Sunday, February 1, 2015

A writer's ramble

How many authors out there get frustrated with your lack of knowledge of your craft? Sure - we've   attended  the required English classes in high school and/or college. But how in-depth was the instruction? Did they teach you how to avoid  misplacing or letting your modifiers dangle or were they content if you knew the difference between a noun and pronoun?
     Anybody that has published a story or is in the process of submitting their work can tell you - it's a tough business. Each publisher's site will inform you - only submit POLISHED work. So you go through your manuscript again and again until you think, hmm, it's perfect. Low and behold - you get offered a contract. Now you think - WOW! I'm on my way.  Think again. I've heard it said - never give your editor a headache. Surely we'd not do this on purpose...But for a new author who was NOT an English major in school, this might be a fool's errand. Your work is now just beginning.

     Throughout history, we can look at famous authors who realized the value of education and persistence. Charles Dickens went BACK to school (twice), at age 12 and 15. I've read that JK Rowling's Harry Potter was turned down by 17 publishers before being accepted.
     It is as difficult for some to admit they need help with grammar as it is for others to accept criticism concerning character development. You pour your heart and soul into your story only to have someone tell you it's boring? Or perhaps you have too many of a certain type error... Hmmm, that's an ego stomper.
     Yet if we can suck it up, just a little, listen to what someone has to say, albeit with a grain of salt, maybe, just maybe, there's a thread that you can pull on to shed some light where you need it most. Keeping in mind that someone else's opinion is just that, someone else's opinion, we still need to listen and evaluate for ourselves. Is their criticism coming from a place of jealousy, spite, or a sincere  desire to see you improve? Perhaps you don't need to audit a class. You're auto didactic and can figure out these things on your own. Good for you.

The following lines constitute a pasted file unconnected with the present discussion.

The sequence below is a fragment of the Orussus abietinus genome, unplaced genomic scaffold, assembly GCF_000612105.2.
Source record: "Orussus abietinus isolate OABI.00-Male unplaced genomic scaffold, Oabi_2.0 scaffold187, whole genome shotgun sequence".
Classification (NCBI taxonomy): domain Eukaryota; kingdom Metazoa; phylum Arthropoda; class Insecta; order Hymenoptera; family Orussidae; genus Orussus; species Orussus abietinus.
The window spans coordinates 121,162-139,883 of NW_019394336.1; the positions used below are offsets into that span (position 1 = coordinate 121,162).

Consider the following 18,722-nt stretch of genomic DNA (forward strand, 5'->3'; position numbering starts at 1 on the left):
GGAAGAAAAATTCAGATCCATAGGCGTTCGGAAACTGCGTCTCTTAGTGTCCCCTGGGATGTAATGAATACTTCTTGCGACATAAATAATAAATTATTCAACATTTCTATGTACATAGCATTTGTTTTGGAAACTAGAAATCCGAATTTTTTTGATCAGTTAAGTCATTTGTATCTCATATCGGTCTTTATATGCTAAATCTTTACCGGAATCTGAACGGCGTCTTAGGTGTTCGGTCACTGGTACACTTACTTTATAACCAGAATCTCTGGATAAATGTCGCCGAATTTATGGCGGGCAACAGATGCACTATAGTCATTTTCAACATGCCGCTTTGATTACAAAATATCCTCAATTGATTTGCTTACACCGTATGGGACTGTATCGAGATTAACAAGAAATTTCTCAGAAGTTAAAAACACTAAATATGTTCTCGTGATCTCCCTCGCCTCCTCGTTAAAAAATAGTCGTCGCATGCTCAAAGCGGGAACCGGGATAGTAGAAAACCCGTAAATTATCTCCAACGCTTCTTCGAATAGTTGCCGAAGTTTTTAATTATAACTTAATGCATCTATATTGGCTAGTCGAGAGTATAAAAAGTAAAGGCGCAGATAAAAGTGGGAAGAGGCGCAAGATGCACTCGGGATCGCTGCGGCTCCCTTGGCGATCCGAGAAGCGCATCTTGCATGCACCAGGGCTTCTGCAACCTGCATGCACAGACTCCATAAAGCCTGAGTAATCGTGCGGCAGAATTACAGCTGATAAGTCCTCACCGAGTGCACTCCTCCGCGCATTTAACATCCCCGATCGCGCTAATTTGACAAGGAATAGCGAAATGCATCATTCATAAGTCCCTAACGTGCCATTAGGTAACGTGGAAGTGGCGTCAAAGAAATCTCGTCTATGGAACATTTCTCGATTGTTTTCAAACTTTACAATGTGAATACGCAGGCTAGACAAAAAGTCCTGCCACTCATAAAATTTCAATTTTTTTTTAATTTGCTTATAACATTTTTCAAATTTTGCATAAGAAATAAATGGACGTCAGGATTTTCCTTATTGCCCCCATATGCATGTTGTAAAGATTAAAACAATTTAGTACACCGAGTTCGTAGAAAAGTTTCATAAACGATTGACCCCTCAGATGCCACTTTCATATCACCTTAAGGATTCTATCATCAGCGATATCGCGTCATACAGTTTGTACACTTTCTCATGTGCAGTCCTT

Even though my third book is about to be published, next week, I embark on another leg of my writing journey, going back to audit an English class. Yep, gonna walk right in and sit down next to these fresh-faced kids, look 'em in the eye and say - yeah, I'm here to learn. Oh boy...
     I can imagine in the following weeks there might be a bottle of Geritol (if anyone remembers that stuff), or similar item waiting. When I was that age - anyone over 25 was considered old...I'll settle for putting on my figurative blinders and focusing, reminding myself what I'm there to accomplish.  
     What's the point in doing something if you're not going to do it well? If you truly want a career in writing, do the work. Either that or pray for a winning lottery ticket, buy your own publishing house and publish junk.
                                           Just my humble opinion.


  1. I don't feel so much frustration but more bamboozalment. My previous endeavours were in social and political commentary with poetry and horror short stories. When I submitted my book I was concerned more of the content so when I got the first scan back with "you need to fix this, and this and this as well" I wanted to go back to every English teacher I ever had and wedgie them. Kudos to you for your initiative.

  2. Thanks...I think if I went back and told and teachers that I was a published author...they'd fall over in a dead faint.


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